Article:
We have competing values.  We want to preserve a clean environment that is enjoyable to humans and capable of sustaining diverse plants and animals. 
We also want to drive cars, live in heated homes and have the creature comforts that require electricity and gasoline.  For the foreseeable future, electricity and gasoline require drilling and extracting oil from the ground.
For decades we've been satisfied with buying our oil from producers in the middle east and other volatile places around the world.  That choice has required Americans to maintain a foreign policy that is designed to maintain our access to world oil markets.
Drilling in ANWR and elsewhere is a first step towards energy independence.  Developing alternative energy sources (nuclear, solar, wind, hydrogen, etc.) are other steps, but will take time.
In short, you can either choose to be dependent on the middle east for oil or you can choose to extract it from the American homeland. 
Not choosing, is not an option.  You make a choice either way.
7:26 am est 

South Carolina Moves Forward
The House passed a unanimous resolution approving the Senate's version of a tort reform measure, moving one step closer to putting the bill in front of the governor for signature.
7:09 am est 

Thursday, March 17, 2005

The Investor Class and the Ownership Society
An excellent piece by Ramesh Ponnuru on the statistical correlation between stock ownership and market-friendly voting. 
9:40 am est 

Reform Roundup
In South Carolina, after the Senate approved a House reform bill, opponents in the House offered more than 8,000 amendments; so many that they were carted into the chamber in a wheelbarrow. 
Cute--and emblematic of the kind of deep, meaningful thought given to the topic of reform by some of its opponents.
In New Hampshire, a reform effort seems bogged down by the President-elect of the New Hampshire Trial Lawyers, who argues that reforming the litigation system really won't lower malpractice insurance rates.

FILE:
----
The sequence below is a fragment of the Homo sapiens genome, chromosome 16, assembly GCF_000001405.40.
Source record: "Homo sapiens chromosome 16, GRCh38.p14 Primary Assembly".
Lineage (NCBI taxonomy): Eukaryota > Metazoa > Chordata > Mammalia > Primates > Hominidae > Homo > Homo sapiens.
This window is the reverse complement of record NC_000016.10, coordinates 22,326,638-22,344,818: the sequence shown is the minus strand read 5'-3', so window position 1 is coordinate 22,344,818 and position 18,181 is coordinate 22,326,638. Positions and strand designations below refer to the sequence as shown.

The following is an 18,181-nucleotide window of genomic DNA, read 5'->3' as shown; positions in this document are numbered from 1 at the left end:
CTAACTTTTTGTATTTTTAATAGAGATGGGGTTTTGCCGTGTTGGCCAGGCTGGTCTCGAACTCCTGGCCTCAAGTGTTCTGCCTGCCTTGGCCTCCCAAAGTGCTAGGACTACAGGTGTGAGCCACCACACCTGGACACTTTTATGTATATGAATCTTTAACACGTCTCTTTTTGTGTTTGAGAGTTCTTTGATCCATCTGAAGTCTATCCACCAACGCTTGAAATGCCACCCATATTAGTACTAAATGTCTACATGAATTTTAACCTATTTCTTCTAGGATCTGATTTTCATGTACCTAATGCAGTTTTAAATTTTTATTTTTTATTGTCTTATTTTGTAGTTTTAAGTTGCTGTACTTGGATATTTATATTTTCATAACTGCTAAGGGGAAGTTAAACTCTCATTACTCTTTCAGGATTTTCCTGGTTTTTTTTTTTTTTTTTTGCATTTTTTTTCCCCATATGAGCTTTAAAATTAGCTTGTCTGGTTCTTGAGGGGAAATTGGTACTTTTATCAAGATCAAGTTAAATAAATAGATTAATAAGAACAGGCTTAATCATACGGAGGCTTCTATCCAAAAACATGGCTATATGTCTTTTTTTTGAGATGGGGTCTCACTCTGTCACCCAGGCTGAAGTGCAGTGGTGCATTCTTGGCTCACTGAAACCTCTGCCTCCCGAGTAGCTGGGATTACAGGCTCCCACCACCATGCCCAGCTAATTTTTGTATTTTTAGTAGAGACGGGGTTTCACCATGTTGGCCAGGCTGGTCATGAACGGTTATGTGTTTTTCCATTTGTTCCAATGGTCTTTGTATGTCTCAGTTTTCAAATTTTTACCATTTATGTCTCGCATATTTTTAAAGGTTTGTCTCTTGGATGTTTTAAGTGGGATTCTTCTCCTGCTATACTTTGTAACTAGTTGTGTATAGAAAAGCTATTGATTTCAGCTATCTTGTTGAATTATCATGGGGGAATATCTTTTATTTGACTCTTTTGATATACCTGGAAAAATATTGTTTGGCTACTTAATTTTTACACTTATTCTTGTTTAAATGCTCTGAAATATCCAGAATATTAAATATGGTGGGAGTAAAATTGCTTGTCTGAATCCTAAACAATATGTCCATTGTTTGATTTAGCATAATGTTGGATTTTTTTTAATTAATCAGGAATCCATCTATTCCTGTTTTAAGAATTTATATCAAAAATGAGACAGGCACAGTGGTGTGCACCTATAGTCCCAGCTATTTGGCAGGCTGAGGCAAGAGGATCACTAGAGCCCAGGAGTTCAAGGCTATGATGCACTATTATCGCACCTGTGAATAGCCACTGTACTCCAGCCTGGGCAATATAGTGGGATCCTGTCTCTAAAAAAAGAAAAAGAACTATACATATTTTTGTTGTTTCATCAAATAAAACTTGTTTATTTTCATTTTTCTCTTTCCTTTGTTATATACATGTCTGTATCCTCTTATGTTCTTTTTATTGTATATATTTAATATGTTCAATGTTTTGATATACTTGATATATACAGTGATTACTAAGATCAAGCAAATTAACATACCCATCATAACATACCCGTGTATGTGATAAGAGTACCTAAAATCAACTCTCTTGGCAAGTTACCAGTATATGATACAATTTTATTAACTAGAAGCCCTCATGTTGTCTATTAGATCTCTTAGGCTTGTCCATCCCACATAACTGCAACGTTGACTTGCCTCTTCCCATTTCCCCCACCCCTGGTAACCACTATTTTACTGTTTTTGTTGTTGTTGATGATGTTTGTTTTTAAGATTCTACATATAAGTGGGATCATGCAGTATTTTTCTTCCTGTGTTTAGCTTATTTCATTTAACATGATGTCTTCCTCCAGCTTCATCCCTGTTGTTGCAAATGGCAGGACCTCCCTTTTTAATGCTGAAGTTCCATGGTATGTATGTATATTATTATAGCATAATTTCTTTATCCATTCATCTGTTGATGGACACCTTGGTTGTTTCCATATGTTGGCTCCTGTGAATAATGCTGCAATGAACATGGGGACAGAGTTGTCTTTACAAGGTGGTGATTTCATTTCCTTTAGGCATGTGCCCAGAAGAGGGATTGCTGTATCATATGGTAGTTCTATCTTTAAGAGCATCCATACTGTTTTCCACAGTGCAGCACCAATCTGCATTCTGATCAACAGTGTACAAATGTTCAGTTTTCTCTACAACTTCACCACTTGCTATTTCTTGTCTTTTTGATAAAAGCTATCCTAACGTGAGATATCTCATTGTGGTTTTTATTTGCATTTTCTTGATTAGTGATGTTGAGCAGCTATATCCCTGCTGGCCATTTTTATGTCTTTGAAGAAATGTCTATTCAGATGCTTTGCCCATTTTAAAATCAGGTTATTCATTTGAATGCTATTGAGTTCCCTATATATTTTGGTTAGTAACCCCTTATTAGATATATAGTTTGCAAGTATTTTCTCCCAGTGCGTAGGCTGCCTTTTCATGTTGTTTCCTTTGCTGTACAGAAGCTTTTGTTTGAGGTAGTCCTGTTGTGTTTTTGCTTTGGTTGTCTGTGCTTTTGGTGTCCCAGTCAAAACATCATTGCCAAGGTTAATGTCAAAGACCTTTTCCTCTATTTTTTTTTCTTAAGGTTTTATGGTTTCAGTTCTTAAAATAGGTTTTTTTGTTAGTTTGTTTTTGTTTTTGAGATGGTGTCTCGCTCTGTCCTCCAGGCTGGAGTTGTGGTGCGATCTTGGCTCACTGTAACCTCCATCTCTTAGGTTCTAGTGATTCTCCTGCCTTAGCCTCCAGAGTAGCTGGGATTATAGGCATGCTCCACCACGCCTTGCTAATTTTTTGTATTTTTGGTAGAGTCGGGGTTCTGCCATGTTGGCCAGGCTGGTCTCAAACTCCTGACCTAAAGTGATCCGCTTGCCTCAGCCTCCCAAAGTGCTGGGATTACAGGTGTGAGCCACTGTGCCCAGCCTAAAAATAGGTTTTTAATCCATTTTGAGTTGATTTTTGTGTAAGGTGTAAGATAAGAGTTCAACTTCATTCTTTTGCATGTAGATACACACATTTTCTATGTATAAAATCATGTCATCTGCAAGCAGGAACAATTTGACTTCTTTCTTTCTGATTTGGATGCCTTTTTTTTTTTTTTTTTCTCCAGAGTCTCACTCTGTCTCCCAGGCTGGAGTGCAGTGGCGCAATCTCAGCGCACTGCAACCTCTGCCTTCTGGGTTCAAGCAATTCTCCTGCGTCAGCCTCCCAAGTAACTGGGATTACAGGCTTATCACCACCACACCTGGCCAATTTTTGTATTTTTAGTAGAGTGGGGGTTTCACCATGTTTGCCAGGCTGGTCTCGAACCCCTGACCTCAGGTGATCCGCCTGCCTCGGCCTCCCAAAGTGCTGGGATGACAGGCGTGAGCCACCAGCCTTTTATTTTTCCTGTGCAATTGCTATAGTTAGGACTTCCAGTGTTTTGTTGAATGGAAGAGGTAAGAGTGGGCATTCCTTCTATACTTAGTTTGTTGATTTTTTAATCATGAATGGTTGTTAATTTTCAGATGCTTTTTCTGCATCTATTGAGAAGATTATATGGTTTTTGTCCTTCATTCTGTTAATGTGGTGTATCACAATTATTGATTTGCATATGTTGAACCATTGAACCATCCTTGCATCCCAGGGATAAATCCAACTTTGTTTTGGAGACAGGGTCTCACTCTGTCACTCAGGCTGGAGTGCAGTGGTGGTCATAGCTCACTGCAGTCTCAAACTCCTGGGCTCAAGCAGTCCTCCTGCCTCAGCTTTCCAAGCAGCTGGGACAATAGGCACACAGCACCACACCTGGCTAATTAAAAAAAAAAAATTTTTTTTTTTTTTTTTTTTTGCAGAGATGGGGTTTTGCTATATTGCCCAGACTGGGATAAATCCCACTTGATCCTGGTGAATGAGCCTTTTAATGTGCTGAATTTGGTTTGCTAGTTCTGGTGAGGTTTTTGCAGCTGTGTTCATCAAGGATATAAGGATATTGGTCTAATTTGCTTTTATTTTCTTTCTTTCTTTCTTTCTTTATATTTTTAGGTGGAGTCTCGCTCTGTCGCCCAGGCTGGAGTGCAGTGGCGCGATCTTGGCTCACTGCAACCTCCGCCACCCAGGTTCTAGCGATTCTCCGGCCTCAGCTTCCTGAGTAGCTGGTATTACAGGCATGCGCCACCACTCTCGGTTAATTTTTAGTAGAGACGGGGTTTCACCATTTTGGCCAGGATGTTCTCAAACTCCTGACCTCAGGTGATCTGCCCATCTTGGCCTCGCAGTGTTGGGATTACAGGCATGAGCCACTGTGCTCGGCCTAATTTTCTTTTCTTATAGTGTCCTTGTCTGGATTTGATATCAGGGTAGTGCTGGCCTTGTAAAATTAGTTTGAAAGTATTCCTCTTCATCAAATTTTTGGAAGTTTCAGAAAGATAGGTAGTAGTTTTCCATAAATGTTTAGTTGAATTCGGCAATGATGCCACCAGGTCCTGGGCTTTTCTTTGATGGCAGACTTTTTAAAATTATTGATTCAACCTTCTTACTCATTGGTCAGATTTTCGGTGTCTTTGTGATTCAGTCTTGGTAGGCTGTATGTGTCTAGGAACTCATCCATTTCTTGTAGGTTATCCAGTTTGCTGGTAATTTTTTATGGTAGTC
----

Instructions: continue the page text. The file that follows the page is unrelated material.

Oklahoma's House has passed H.B. 1554, immunizing food producers and restaurants from liability for "obesity" lawsuits. 
In Florida, however, a ray of sunshine appears as Governor Jeb Bush makes a joint appearance with legislative leaders to support reforms in joint and several liability, premises liability, vicarious liability and changes to procedural rules governing venue and class actions.
7:52 am est 

Wednesday, March 16, 2005

Family of Deceased Protester Sues Caterpillar
The parents of a 23-year old protester, killed in a skirmish with Israeli defense forces, are suing Caterpillar Inc., the manufacturer of the bulldozer used by Israeli forces in the engagement. 
The protestor, Rachel Corrie, was acting as a "human shield" by standing in front of Israeli forces in a bulldozer who were leveling buildings alleged by the Israelis to have been used in terror attacks.
Corrie's family, and an assortment of anti-Israeli organizations, have been organizing protests and accusing Caterpillar of "war crimes" for more than a year. 
If Caterpillar is liable when Israeli forces kill a person with a Caterpillar bulldozer then every manufacturer of hardware that is utilized by military forces would be liable for the damage caused by those forces.  Clearly, that cannot be the law.   
11:57 am est 

Chavez on Unions
Linda Chavez has an interesting take on the present and future state of the Labor movement and how it spends its members' dues.